Recent Blog Articles
Prediabetes diagnosis as an older adult: What does it really mean?
Is blood sugar monitoring without diabetes worthwhile?
Large review study finds low risk of erectile dysfunction after prostate biopsy
Does exercise help protect against severe COVID-19?
A new Alzheimer’s drug has been approved. But should you take it?
Need physical therapy? 3 key questions your PT will ask
COVID-19 vaccines: Safe and effective for American Indian and Alaskan Native communities
Should we track all breakthrough cases of COVID-19?
Period equity: What is it, why does it matter?
Common questions about medical cannabis
A new way for TMJ
Aggressive — and frequently unnecessary — treatment of the temporomandibular joint has been replaced by caution in diagnosis and care.
In the 1970s and '80s, many people were told that their jaw ached because of a problem with their temporomandibular joint (TMJ), the hinge-like connection on either side of the head that allows the lower jawbone to move up and down. Physicians and dentists believed that the joint needed to be fixed to get rid of the pain — and, furthermore, that a bad bite (the medical term is malocclusion) was often the reason the joint didn't work properly, in much the same way that an ill-fitting shoe might throw an ankle, knee, or hip out of whack. As a result, jaws were operated on and all sorts of dental work — braces, crowns, the grinding down of teeth — was done to fix bad bites.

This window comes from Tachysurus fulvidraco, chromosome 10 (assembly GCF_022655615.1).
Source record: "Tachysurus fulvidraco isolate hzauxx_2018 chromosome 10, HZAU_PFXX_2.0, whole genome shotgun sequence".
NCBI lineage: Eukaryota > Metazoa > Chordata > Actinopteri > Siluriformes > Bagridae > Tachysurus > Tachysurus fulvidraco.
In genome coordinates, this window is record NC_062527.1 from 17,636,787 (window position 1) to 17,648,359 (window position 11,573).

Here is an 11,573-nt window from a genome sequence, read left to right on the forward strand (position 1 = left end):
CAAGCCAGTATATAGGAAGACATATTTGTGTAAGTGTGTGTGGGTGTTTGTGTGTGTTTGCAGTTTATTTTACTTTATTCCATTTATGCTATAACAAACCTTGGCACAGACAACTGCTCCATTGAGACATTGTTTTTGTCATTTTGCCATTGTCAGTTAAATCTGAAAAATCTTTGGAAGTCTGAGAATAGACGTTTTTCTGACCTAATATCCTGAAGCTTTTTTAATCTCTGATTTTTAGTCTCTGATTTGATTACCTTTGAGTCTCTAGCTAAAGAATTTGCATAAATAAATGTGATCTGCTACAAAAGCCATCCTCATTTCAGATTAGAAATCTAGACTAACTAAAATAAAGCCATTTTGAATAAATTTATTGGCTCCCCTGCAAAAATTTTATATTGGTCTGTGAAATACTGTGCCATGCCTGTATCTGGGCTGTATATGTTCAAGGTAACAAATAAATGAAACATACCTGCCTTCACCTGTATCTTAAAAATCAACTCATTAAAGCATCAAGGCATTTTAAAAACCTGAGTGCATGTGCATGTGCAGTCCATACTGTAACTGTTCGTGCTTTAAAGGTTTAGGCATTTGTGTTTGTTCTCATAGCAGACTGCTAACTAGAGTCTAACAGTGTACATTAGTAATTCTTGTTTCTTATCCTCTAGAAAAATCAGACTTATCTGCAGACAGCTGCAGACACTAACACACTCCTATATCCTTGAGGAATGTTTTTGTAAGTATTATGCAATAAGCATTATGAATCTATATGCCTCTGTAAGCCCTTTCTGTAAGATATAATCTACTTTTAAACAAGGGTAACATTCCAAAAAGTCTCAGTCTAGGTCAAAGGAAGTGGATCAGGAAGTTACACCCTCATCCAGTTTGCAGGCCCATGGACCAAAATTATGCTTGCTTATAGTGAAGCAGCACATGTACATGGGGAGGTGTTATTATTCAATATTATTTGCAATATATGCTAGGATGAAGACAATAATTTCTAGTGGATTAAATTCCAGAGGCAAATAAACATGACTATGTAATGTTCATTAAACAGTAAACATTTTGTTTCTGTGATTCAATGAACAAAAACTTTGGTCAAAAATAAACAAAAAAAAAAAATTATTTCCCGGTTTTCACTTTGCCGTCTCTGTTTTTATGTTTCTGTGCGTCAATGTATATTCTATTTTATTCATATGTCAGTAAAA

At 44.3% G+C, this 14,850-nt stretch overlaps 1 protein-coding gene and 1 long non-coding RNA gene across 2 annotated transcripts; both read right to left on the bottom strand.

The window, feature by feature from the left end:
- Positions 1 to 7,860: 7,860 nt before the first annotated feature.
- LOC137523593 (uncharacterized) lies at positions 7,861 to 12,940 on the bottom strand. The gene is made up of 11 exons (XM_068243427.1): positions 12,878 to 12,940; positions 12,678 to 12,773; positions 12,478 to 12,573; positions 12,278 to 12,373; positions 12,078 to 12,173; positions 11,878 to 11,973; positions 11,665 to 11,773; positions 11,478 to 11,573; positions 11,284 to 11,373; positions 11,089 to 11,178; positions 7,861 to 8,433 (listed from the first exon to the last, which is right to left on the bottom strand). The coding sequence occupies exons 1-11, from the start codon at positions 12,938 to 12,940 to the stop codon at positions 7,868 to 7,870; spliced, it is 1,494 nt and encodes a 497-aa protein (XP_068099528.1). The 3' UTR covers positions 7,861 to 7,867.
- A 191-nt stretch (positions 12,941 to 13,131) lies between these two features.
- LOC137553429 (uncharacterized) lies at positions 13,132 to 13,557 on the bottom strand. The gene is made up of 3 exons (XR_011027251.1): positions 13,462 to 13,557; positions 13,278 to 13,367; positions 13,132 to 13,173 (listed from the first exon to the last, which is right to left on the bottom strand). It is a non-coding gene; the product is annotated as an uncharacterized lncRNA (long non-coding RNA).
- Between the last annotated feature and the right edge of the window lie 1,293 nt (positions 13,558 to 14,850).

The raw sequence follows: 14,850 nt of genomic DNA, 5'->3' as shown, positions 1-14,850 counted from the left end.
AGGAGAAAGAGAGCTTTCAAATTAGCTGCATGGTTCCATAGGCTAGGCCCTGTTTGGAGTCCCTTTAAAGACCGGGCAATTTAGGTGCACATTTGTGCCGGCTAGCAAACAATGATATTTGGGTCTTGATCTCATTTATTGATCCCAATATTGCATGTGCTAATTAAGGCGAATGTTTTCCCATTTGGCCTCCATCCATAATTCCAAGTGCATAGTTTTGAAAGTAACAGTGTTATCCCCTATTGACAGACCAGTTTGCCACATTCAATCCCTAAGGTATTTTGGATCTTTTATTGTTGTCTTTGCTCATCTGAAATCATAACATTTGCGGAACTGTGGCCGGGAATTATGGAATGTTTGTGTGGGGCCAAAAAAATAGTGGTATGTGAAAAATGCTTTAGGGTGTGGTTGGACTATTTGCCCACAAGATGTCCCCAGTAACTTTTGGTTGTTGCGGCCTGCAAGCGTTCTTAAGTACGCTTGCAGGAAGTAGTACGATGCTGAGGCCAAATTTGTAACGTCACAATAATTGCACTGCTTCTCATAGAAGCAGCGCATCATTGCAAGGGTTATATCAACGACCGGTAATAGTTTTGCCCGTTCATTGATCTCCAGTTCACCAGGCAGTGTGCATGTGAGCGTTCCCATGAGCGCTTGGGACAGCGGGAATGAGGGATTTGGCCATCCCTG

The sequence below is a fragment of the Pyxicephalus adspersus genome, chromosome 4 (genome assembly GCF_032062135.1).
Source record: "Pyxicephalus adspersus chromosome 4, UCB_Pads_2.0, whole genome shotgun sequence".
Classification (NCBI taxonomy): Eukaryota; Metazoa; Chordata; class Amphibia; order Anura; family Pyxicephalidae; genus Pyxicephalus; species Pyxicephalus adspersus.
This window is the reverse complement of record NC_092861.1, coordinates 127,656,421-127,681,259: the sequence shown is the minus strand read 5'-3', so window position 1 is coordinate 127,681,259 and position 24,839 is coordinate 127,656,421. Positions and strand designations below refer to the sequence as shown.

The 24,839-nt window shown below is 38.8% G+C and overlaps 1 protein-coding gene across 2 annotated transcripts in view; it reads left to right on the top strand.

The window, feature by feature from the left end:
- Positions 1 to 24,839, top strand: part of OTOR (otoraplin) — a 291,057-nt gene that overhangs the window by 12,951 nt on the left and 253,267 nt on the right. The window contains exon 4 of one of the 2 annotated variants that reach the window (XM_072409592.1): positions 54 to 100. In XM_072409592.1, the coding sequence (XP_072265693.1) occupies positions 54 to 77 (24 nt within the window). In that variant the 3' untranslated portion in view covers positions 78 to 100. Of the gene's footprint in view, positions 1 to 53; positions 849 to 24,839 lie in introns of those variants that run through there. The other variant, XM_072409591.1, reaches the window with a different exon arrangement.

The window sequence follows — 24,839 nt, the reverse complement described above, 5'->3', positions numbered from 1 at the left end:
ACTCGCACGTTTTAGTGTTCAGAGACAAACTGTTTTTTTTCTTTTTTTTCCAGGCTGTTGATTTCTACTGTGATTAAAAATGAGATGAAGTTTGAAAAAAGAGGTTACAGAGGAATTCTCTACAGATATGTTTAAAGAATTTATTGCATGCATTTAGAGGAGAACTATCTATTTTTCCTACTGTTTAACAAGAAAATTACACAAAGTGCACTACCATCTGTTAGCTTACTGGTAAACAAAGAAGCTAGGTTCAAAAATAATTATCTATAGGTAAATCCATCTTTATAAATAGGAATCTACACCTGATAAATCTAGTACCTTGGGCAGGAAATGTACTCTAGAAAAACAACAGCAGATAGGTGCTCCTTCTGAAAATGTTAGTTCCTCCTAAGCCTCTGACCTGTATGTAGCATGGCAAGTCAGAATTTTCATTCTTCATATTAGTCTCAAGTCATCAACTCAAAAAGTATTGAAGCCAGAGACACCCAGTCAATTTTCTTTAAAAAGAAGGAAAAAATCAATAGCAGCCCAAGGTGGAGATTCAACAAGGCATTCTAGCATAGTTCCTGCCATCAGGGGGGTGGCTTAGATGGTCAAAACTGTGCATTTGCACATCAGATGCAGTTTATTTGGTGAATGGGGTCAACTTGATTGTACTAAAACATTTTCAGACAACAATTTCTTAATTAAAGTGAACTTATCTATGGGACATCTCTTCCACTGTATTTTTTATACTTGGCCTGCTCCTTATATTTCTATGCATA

To continue reading this article, you must log in.
Subscribe to Harvard Health Online for immediate access to health news and information from Harvard Medical School.
- Research health conditions
- Check your symptoms
- Prepare for a doctor's visit or test
- Find the best treatments and procedures for you
- Explore options for better nutrition and exercise
I'd like to receive access to Harvard Health Online for only $4.99 a month.Sign Me Up
Already a member? Login ».
As a service to our readers, Harvard Health Publishing provides access to our library of archived content. Please note the date of last review or update on all articles. No content on this site, regardless of date, should ever be used as a substitute for direct medical advice from your doctor or other qualified clinician.